As soon as we got on the bus, Arik told me he wanted to make sure I talked so everyone would know that he was with an American girl. I was exhausted, upset and in no mood to talk to anyone, so I didn’t. My only defiance in the last 24 hours was to stay as quiet as I could. Blending in, I was just another local taking the bus.
Arik started talking with a girl sitting across the aisle and I found myself watching him. He was so easy with his speech in his own language. I wondered for a moment if he was flirting with this girl. She didn’t seem to notice that I was with him. I could feel myself shut down with each passing mile. I kept my eyes averted and didn’t say a word. My stomach churned as I realized that I might never hear my own language again. I didn’t notice the landscape change because I wasn’t really looking out the window, but staring into space. I felt as if I was taking a ride to nowhere. I was nobody going nowhere.
The bus dropped us off in the desert, in the heat of the day. Arik grabbed the backpack and we walked along the side of the road. We hadn’t talked to each other in hours, so I didn’t know where we were or where he intended to take us. He pointed to a rocky hill off to the right and said, “Climb.” I didn’t want to climb. I was worried because I was only wearing sandals and not hiking boots. I was afraid he might even push me off the cliff.
Seeing my hesitation, Arik insisted, trying to tell me that there were animals for us to see up there. So we climbed. I was so afraid. I had no idea where to put my hands or feet, but Arik kept looking back at me and repeating, “Come.” His demeanor was light-hearted and encouraging, so I kept climbing. Between the fear of falling off the rocks, and having no idea where I was going, I was proud of myself. I had never done anything like this before and I found myself enjoying the adventure.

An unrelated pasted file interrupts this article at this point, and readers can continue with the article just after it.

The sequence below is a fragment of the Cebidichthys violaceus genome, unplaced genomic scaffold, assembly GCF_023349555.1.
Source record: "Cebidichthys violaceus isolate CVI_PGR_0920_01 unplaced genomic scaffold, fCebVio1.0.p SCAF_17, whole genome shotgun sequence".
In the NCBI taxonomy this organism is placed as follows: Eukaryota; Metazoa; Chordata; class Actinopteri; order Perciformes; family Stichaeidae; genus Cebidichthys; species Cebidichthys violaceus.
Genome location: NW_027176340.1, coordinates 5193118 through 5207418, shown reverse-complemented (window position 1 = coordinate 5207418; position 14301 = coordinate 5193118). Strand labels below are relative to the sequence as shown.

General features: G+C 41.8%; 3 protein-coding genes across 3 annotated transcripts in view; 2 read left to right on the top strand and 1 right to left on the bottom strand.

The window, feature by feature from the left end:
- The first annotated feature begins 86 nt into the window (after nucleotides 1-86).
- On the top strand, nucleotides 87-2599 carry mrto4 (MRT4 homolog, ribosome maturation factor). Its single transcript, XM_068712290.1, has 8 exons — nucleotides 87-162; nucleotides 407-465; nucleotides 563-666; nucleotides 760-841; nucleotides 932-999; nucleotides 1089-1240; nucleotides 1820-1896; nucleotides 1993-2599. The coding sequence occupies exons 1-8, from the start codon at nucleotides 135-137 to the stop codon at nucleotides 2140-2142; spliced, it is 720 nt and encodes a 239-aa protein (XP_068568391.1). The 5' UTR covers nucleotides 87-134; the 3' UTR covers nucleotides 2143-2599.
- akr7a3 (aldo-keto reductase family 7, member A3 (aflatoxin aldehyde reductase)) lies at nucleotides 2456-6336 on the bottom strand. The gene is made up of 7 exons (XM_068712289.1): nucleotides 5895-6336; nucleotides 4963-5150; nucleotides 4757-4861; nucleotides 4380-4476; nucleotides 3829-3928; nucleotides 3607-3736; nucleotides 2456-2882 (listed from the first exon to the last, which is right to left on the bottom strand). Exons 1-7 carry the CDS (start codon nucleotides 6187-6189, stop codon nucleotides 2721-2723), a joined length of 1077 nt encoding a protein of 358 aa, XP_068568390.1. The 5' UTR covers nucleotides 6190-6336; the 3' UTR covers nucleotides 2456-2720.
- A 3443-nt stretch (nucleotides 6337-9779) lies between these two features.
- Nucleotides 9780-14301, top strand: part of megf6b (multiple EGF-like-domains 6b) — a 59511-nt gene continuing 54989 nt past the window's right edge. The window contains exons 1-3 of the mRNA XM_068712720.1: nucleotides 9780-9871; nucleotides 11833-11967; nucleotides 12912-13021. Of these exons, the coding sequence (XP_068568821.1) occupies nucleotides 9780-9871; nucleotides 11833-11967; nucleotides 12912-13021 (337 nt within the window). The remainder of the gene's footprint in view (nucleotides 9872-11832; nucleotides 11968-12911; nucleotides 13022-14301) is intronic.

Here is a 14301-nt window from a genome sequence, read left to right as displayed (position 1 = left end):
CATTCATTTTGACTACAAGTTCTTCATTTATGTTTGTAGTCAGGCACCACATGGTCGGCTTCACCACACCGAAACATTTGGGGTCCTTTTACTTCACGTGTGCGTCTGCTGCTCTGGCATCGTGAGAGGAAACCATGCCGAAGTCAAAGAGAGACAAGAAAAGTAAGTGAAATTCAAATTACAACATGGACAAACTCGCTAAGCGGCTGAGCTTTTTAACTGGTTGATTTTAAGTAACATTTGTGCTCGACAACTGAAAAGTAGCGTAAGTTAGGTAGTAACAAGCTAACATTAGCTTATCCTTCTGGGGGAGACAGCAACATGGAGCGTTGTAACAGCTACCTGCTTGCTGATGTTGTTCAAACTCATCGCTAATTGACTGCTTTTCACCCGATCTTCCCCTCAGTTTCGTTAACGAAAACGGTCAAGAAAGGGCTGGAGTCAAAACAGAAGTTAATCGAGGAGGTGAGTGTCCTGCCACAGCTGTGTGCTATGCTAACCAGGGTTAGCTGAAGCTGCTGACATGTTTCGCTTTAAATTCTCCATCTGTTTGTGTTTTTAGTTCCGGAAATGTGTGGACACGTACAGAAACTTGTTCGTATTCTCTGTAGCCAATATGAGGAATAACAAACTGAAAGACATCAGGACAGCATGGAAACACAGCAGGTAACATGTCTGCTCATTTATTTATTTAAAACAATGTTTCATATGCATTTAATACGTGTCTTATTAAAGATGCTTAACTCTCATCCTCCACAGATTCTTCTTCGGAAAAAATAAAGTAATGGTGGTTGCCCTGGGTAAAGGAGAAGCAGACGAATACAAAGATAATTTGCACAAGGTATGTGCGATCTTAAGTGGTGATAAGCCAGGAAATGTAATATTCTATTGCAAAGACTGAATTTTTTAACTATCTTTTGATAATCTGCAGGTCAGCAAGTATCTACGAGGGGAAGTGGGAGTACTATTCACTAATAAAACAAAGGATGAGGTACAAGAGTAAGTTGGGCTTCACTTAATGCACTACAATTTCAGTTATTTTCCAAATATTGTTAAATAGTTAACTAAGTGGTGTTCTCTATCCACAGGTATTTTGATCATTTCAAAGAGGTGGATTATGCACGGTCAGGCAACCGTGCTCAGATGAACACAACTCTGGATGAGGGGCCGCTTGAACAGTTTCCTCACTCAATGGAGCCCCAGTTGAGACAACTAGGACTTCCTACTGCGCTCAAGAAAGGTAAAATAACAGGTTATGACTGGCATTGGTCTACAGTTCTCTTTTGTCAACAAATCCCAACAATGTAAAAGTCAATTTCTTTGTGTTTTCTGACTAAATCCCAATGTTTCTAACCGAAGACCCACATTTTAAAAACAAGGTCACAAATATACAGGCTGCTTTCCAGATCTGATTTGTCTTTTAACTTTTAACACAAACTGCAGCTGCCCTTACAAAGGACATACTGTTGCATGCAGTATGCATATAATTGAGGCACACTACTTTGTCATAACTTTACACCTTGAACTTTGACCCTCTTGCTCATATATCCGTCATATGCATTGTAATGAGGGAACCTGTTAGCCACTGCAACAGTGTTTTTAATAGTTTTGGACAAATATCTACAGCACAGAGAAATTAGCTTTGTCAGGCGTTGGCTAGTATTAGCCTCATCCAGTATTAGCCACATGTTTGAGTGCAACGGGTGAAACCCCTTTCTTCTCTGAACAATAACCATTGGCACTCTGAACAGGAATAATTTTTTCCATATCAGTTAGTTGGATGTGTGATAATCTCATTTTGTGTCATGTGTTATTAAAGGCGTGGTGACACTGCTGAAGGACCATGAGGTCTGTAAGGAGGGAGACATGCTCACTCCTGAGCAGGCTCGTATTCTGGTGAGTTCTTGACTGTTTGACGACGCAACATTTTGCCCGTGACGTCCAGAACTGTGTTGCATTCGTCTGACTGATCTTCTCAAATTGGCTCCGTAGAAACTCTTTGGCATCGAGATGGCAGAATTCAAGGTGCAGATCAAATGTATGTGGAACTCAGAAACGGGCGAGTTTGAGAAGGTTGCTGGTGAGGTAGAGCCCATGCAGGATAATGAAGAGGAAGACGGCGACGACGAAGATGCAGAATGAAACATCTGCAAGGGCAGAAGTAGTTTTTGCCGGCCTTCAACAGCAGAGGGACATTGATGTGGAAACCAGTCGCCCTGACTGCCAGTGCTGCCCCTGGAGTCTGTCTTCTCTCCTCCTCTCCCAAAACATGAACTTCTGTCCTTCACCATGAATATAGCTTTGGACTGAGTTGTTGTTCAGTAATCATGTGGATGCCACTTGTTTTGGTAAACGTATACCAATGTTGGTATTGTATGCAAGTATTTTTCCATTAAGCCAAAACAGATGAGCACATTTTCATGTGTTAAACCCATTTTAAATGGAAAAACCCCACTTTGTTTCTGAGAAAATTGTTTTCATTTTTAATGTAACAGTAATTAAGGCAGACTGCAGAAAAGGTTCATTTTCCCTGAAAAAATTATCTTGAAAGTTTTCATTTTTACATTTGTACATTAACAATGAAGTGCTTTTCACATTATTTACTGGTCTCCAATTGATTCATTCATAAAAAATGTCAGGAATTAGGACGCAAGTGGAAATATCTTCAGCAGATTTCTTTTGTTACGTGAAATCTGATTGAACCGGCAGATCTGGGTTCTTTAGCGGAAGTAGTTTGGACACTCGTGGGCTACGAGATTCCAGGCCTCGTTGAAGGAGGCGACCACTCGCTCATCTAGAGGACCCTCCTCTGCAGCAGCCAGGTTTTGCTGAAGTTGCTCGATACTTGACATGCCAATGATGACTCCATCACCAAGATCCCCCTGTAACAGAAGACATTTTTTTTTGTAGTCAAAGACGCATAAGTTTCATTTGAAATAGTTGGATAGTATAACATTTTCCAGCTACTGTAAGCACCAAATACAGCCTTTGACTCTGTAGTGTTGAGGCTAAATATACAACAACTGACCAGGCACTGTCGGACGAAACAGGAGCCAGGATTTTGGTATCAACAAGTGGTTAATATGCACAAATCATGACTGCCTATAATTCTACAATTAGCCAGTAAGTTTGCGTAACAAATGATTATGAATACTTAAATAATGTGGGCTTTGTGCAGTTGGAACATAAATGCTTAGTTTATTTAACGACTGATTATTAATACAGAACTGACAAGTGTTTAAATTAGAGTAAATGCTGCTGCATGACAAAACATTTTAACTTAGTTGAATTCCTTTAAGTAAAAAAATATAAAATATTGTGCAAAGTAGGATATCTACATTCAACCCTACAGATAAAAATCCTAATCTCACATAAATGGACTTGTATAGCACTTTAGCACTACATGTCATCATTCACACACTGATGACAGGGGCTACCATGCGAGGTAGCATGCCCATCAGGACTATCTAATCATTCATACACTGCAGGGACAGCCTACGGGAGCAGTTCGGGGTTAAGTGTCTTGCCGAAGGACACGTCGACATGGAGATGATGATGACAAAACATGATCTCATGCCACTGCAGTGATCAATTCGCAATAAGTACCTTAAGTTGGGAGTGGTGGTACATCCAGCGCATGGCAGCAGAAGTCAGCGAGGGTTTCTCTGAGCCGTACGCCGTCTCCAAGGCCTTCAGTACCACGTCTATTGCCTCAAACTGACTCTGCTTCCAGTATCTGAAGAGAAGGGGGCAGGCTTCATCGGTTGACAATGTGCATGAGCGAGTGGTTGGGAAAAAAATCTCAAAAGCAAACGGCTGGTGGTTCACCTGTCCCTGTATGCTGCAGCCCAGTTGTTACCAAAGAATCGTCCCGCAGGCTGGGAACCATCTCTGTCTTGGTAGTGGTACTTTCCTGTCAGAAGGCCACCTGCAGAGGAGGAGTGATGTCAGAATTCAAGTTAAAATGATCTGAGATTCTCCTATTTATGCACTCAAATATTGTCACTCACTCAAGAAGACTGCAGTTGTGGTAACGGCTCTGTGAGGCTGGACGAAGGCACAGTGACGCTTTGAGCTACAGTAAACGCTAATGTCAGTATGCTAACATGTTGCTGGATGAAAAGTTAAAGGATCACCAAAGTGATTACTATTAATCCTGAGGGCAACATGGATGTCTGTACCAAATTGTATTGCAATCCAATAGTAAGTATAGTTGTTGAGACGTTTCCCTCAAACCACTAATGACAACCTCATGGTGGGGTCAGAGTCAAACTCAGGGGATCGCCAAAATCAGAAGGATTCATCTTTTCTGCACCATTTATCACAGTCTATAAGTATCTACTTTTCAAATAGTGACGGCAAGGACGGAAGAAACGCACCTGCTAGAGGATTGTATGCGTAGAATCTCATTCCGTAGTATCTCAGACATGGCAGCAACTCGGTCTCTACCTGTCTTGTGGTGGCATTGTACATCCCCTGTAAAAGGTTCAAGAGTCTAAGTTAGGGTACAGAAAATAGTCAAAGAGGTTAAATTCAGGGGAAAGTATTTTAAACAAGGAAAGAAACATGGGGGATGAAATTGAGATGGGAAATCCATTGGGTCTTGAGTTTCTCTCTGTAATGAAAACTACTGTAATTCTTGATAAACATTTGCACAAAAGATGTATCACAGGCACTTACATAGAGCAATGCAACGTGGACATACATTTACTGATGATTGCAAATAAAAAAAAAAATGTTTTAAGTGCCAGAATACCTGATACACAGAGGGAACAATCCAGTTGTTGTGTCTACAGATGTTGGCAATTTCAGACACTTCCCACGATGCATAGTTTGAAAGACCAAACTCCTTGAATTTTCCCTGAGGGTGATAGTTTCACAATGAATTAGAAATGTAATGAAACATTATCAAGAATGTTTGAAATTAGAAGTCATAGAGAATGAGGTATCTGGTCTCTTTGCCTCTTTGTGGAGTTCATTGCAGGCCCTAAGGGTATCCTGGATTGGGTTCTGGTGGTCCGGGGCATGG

When we reached the top of the hill we could see several small goats grazing off in the distance. Arik told me they were ibex. We sat down and watched them and took in the scenery below us. For a few moments, we were just two people on vacation. I even felt myself smile as I sat there, safe on a high rocky hill with the sea in the distance and the desert all around us. We both let down our guard and relaxed for a little while. I let myself be just a girl on an adventure in a foreign land with a cute boy.
We climbed back down the rock face and headed across the road toward the sea. We played, splashing one another in the salt water. We laughed as we tried to keep our balance and used each other to float easily along the surface of the water. It felt strange to laugh. I hadn’t made the sound of laughter for months. It felt as if someone else was there having fun in the sea, not me.
By the time we were out of the water, showered and dressed, it was late in the afternoon, close to evening. Arik said we were going to sleep in the park, on the beach. I was hungry and thirsty. He gave me water but said we had no food. I knew we had $50 in my purse, but he shook his head “no” when I asked if we could buy something. He pulled out some dried food and began eating it but wouldn’t share. There were a few times when we were at the house in Quay that Arik hadn’t shared his food with me. When he denied me food that evening, any illusion of an adventure with a cute boy quickly ended. I knew nothing had changed.
excerpt from Untangled, A Story of Resilence, Courage, and Triumph
Thank you for reading my memoir, Untangled, A Story of Resilience, Courage, and Triumph